DC Shuttle …
House Appropriations Committee Passes Education Funding Bill. The House Appropriations Committee held a hearing and adopted the fiscal year 2018 Labor, Health and Human Services and Education Appropriations bill by a vote of 28 to 22. The legislation would cut nearly $2.4 billion from the Education Department’s budget, but did not include many of the cuts recommended by the administration. As passed, the bill provides the Department of Education with $66 billion in funding–a drop of $2.4 billion from current levels. The Appropriations Committee voted along party lines to approve the bill over the objections of Democrats, who blasted its cuts to surplus money in the Pell Grant program and to teacher training. The maximum total Pell Grant award would remain “as is” at $5,920 for the coming year. However, the bill removes $3.3 billion from Pell surplus, which drew an angry response from more than 100 House Democrats. The CBO estimated last month that the surplus stood at $8.5 billion. The vast majority of the $2.4 billion, or 3.5% reduction to Education Department spending in the bill would come from eliminating a $2 billion teacher-training program known as Title II, Part A. The Republican committee report says the program is duplicative and “has not demonstrated success in contributing to improved teacher quality.” The bill would send $35.2 billion to the National Institutes of Health (NIH)–a $1.1 billion increase over funding provided in the current fiscal year and $8.6 billion more than requested by the administration. With the action by the Appropriations Committee, the bill may now be considered by the full House.
House Committee Passes Bill Extending Veterans Education Benefits. The House Veterans Affairs Committee held a hearing and passed a bill that would extend veterans education benefits from the current 15-year window through a veteran’s lifetime and address the impacts of school closures. The Forever GI bill (H.R. 3218) eliminates the 15-year window for use of benefits. The bill also ensures that veterans affected by school closures and post-9/11 Purple Heart recipients are eligible for GI benefits. One provision relates to benefits for veterans affected by the shutdowns of higher education schools, such as was the case with ITT Technical Institute in 2016, to ensure their credits are restored for GI eligibility, Stars and Stripes reports. The bill could be voted on this week by the full House.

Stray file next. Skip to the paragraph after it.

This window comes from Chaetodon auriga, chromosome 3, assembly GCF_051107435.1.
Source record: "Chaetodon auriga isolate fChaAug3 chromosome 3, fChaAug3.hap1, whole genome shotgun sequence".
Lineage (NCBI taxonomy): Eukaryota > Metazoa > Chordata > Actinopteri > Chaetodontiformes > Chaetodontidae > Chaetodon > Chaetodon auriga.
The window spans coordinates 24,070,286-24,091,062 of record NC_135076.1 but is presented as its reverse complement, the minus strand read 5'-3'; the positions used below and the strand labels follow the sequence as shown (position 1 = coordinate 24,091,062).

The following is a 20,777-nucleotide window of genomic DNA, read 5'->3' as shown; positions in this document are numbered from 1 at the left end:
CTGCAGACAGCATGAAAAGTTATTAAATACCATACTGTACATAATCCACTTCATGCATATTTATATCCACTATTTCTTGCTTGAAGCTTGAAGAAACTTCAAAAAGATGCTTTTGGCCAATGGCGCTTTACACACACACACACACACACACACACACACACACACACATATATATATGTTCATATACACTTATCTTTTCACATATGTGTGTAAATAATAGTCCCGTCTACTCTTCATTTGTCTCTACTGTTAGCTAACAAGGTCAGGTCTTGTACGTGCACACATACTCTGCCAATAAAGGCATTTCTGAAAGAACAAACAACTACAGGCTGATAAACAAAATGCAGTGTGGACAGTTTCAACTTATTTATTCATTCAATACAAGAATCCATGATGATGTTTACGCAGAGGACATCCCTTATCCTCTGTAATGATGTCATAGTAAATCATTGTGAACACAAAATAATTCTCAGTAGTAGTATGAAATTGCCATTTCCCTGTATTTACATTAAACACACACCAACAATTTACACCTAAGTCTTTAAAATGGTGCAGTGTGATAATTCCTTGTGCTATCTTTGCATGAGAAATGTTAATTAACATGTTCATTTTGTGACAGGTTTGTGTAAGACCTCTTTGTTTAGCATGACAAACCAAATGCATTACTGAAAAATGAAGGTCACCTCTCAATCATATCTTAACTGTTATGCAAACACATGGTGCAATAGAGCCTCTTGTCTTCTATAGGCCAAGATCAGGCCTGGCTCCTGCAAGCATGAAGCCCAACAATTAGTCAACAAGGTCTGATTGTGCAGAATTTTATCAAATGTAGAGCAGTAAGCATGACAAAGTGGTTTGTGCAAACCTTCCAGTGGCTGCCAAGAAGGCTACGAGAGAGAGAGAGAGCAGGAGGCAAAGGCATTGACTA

CFPB Rule Allow Class Action Suits Against Lenders. A new rule from the Consumer Financial Protection Bureau has gone into effect, allowing student borrowers to take private lenders to court more easily. The rule bans financial services contracts that keep consumers from filing class-action lawsuits against their financial providers, including private student loan lenders.
We publish the DC Shuttle each week featuring higher ed news from Washington collected by the New England Council, of which NEBHE is a member. This edition is drawn from the Higher Education Update in the Council’s Weekly Washington Report of July 24, 2017. For more information, please visit: www.newenglandcouncil.com.